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Thursday, September 12, 2024

SASI Stories: SASI Care Partner, Dan

CMSS’ SASI Home Care program provides non-medical home assistance to adults across Chicagoland. We assist older adults so they can remain in their homes and communities. We focus on ensuring the comfort of the people we serve and work to reduce the burden of care that often falls on family and friends. SASI Care Partners are highly trained and experienced in providing care to individuals living with memory loss.

This series shares the story of the SASI program from the perspective of Care Partners and clients. The below is an interview with Dan, one of the SASI Care Partners. 

Q: Thank you so much for taking the time to talk with me today. Let’s start with the general information – when did you first start working in home care, and what initially drew you to this work?

D: I have worked as a SASI Care Partner for three years. Before taking this job, I didn’t work in home care professionally, but I had spent time providing care to friends of mine, as well as family members. I cared for both of my parents when the time came. My sister saw the excellent care I provided for my parents, and she was the first to suggest to me that I might want to work in home care. So before coming to this work professionally, I had gotten some good experience.

Q: SASI provides a range of care options for folks in various circumstances and with many different needs. What types of care are you generally providing as a Care Partner?

D: I mostly work with folks living with neurological and physiological conditions. Some SASI clients experience difficulties or limitations with mobility, and they might have a Parkinson’s diagnosis. Of course, I provide care to people living with Alzheimer’s, other dementias, and even conditions like post-traumatic stress disorder (PTSD).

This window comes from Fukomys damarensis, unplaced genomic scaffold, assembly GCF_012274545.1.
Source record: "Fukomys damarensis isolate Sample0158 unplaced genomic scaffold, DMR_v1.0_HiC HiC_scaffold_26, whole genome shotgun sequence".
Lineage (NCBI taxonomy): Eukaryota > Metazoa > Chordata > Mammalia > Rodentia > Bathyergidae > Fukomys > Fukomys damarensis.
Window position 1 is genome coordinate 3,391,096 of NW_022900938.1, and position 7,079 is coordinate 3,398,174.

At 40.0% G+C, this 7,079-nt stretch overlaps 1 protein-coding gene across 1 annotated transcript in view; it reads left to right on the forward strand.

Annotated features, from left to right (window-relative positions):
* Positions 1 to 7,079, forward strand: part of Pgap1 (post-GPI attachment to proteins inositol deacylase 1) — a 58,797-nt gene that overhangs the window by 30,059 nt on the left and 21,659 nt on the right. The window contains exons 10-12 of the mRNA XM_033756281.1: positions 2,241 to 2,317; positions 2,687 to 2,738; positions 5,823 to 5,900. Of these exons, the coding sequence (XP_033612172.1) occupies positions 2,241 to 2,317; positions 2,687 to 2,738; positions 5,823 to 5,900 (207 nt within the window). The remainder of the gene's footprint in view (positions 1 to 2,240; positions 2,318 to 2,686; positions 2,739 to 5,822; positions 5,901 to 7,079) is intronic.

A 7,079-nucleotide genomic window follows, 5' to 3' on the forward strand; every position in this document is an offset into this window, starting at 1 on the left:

Q: What do you find to be the most rewarding part of working in home care?

D: It might sound predictable, but the best part of this job is seeing an individual who feels happy and content with the care I provide. It’s great to see this satisfaction from both the client and their family and friends. Sometimes – especially if I’m working with someone living with memory loss – when I arrive in the morning, their demeanor may be angry or frustrated, and they might be confused or wary about my presence. I really feel like I have accomplished something if I can turn those days around and ensure the client is feeling better when I leave.

A caregiver helps an older adult shave.

Q: What is something you have learned from this job?

D: When you work in this field, you definitely become more patient. I learned a lot about patience when I first started caring for family and friends years ago. In this job, it’s great when our clients are happy to have us there and to have our help, but also, the reality is that oftentimes we are working with folks who may not remember us. It’s so important for us to meet clients where they are and exercise patience. Growing my patience over the years has also helped me to learn patience in other aspects of my life. Patience is a powerful thing.

Q: Tell me more about what you mean by “meeting clients where they are.”

D: “Meeting people where they are” is about putting yourself in someone else’s shoes. So, I ask myself, if I were this client, how would I want a Care Partner to adjust my care, to treat me, to work with me? It’s all about empathy.

A couple of years ago, I had a client living with advanced, late-stage Parkinson’s disease. When I arrived at their home, they were disoriented; they could not walk and could barely speak. I saw that this person was not just struggling physically, but also emotionally.

I sat and talked with them, read some stories, and we did a light exercise routine. I was determined to try to create a day that was soothing and uplifting for them. Then the client was supposed to take a bath but indicated they didn’t want to. So, this is a moment where I adjust to meet people where they are. I was able to provide a sponge bath as an alternative. And I put on calming classical music to make the experience more relaxing. By the time I left at the end of the day, I could see a noticeable change in the client, and they were even able to smile and say thank you to me. That positive change in the client was impactful. I was happy to see him calmer and happier.

Q: What advice would you give to someone who is considering home care for themselves or their family member?

D: I encourage people to start exploring the possibility of professional home care before it feels like an urgent issue. For example, if you are think that in a year you might want care for a parent, it doesn’t hurt to talk to a provider today. Whether you get a full assessment or just start to familiarize yourself with the options available to you, planning ahead can make the process much easier when the time comes for this type of support.

 

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